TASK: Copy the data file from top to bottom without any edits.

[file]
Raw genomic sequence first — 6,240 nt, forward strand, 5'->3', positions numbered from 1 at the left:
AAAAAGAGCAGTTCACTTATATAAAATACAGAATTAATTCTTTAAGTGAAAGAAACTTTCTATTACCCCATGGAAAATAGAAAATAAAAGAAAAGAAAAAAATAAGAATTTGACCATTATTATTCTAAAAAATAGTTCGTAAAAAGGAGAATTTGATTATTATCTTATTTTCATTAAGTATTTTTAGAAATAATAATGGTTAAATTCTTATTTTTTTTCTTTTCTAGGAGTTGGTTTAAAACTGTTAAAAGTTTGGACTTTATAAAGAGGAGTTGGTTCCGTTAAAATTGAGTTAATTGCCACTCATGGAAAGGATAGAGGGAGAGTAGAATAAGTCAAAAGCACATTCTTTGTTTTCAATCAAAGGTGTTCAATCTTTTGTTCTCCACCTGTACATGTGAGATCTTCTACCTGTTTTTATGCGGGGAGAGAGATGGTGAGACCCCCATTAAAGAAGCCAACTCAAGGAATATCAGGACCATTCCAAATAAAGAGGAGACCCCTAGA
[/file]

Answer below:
Raw genomic sequence first — 6,240 nt, forward strand, 5'->3', positions numbered from 1 at the left:
AAAAAGAGCAGTTCACTTATATAAAATACAGAATTAATTCTTTAAGTGAAAGAAACTTTCTATTACCCCATGGAAAATAGAAAATAAAAGAAAAGAAAAAAATAAGAATTTGACCATTATTATTCTAAAAAATAGTTCGTAAAAAGGAGAATTTGATTATTATCTTATTTTCATTAAGTATTTTTAGAAATAATAATGGTTAAATTCTTATTTTTTTTCTTTTCTAGGAGTTGGTTTAAAACTGTTAAAAGTTTGGACTTTATAAAGAGGAGTTGGTTCCGTTAAAATTGAGTTAATTGCCACTCATGGAAAGGATAGAGGGAGAGTAGAATAAGTCAAAAGCACATTCTTTGTTTTCAATCAAAGGTGTTCAATCTTTTGTTCTCCACCTGTACATGTGAGATCTTCTACCTGTTTTTATGCGGGGAGAGAGATGGTGAGACCCCCATTAAAGAAGCCAACTCAAGGAATATCAGGACCATTCCAAATAAAGAGGAGACCCCTAGA